Leaving for Site

As I sit in my new home and listen to the rain, I’m reflecting on the end of training and the beginning of my new journey. The last two weeks of training went by unbelievable quickly, starting when I had my Language Proficiency Interview to determine if I actually did have enough language skills to at least survive at site; followed by site assignment day where I found out I would be moving to the Nakhon Ratchasima province; followed by my final interview with Peace Corps staff where I also got my LPI results and found out that I can speak enough Thai to at least get by on my own. Then, last weekend, we had a going-away party with our host families in Singburi. Each of us got up on stage and said something in Thai to our host families about how much we appreciated them being there for us as we navigated our first weeks in Thailand and how much we would miss them when we left. The next day, we had to say goodbye as they dropped us off back at the hotel where we stayed for the first 10 days. This was the beginning of an emotional week.

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Pii Oi and I at the going-away party

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On Monday, group 129 was officially sworn in as Peace Corps Volunteers! The moment we had been preparing for was finally here. The US Ambassador came and administered the Peace Corps Oath, and we were given our Peace Corps pins.

“I, Sarah Crisci, do solemnly swear or affirm that I will support and defend the Constitution of the United States against all enemies, foreign and domestic, and that I will bear true faith and allegiance to the same, that I take this obligation freely, without any mental reservation or purpose of evasion, and that I will well and faithfully discharge my duties in the Peace Corps. So help me God.”

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Officially a Peace Corps Volunteer!

That same day, we met our Thai counterparts who had come from all over Thailand to pick us up in Singburi. We had a 2-day conference with them so we could get to know each other a little bit before we were sent off with them. Wednesday morning we sat down to discuss their 2-year plan for the community I’d be living in and it was a preview of what working at site will be like. Our communication was very limited and we struggled with even the most basic discussions. It was a test of patience for all of us, as I’m sure will be the case over the next two years. Then, at noon, the conference was over and group 129 was given about 10 minutes to say goodbye to each other. Saying goodbye was difficult for me. Over the past 10 weeks, group 129 has become my family here in Thailand. I had been spending up to 15 hours/day with some of them. Every time I struggled with something or didn’t understand the language, someone was there with me to make it a little bit less awkward. Now, I would have to navigate on my own. While I am excited to do so and begin my work as a Peace Corps Volunteer, saying goodbye was still sad.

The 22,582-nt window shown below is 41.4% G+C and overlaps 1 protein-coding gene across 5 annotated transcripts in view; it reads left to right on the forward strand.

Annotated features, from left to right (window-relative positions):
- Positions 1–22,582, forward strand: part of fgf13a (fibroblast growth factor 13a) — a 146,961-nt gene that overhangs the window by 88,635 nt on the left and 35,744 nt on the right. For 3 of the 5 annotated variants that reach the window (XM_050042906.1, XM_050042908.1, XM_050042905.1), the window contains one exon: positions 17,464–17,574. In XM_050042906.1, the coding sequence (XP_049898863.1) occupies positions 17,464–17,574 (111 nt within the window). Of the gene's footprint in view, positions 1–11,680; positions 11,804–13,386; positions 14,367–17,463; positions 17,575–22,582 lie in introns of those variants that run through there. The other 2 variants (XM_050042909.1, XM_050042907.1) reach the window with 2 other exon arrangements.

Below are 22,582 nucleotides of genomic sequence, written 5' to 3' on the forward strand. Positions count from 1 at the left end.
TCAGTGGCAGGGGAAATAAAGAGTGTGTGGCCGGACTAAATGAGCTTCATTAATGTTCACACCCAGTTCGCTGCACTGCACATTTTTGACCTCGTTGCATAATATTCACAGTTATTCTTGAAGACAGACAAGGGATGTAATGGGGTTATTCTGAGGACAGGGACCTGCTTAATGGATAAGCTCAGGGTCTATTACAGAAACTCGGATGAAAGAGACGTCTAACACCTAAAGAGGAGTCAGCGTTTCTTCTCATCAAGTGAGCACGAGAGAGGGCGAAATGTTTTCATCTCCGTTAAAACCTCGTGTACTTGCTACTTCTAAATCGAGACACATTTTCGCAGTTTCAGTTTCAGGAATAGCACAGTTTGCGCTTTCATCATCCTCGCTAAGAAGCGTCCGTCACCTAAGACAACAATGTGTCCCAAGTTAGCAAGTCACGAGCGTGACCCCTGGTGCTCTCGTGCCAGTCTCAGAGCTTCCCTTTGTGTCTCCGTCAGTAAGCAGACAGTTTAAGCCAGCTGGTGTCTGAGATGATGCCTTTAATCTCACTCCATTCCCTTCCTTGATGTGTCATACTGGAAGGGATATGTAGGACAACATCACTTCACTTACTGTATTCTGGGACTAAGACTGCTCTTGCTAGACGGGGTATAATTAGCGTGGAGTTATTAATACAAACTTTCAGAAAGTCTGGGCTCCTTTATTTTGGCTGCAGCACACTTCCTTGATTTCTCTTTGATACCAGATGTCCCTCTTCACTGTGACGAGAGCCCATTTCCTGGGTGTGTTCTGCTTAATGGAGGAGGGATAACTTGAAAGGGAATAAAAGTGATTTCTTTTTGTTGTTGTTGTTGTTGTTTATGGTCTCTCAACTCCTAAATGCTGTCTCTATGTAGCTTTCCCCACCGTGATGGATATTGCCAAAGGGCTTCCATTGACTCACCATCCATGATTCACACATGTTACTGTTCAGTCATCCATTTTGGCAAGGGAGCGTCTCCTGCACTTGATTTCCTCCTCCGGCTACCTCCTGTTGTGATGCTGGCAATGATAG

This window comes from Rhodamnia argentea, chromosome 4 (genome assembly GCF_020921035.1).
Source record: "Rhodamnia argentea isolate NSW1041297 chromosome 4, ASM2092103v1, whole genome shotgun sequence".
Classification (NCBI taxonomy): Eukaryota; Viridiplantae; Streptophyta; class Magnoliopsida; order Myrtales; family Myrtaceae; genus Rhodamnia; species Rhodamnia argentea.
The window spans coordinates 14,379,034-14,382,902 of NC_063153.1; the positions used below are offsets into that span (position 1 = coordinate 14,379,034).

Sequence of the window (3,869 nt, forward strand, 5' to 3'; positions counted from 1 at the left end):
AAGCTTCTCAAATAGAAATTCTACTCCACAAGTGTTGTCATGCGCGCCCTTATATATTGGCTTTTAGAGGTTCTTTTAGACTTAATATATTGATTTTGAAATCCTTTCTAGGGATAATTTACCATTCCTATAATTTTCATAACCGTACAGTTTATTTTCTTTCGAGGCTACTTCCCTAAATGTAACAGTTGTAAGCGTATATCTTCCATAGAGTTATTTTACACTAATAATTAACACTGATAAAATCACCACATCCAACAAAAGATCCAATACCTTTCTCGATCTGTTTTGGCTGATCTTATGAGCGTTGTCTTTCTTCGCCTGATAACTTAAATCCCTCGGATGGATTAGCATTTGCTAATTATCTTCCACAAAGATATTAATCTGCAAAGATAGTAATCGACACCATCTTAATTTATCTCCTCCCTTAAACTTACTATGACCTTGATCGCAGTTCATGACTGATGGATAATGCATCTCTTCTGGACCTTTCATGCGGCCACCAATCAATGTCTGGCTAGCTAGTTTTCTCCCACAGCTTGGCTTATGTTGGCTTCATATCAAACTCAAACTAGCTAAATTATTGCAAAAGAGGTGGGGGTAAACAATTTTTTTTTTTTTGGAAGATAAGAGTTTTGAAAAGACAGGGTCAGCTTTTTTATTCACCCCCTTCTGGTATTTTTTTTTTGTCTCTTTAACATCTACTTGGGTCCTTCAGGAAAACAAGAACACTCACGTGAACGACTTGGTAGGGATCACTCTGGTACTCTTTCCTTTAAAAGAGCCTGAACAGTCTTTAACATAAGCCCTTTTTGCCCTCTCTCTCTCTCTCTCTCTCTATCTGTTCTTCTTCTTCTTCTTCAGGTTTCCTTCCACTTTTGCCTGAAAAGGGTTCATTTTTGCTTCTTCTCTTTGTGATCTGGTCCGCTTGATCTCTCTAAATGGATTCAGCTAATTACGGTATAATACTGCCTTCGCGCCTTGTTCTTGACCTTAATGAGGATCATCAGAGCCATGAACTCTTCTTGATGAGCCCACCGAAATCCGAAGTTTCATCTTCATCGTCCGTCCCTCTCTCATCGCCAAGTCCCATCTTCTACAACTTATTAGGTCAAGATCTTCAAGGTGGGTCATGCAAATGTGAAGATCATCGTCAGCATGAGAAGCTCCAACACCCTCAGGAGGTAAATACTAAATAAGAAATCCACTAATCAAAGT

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After a few minutes of crying and hugs, I loaded my bags into my counterparts’ car, and we headed off to Nakhon Ratchasima (more commonly known as Korat). We made several stops along the way, but it still only took about 5 hours. I was driven straight to my new host family’s house and was immediately told that I am family.

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My new host family

Now I’ve been here for 3 days, and it has been filled with adventure already. I have attended a house-warming party with 700 guests, handed out water during a 50-km bike ride, participating in a torch-running event to celebrate a famous female warrior, introduced myself in Thai at a meeting with 60 local leaders, danced a traditional Thai dance with several hundred women where I watched the woman in front of me and attempted to imitate, met an elephant on the street, attended a party at the Nayok’s (similar to a mayor in the US) house, got matching shirts with my host parents, and had my picture taken approximately 3,423,769 times. So far, it has been an indescribably strange experience, filled with fun, interesting, awkward, unique, and uncomfortable moments. Our country director told us a few weeks ago, “Get comfortable being a little bit uncomfortable, because that’s how it will be from now on.” I think about this statement often and can’t help but to laugh at how accurate it was.

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On the ride to Korat

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Handing out water

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Running of the Torch Event

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Before the Thai dance

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The house-warming party I attended my first night

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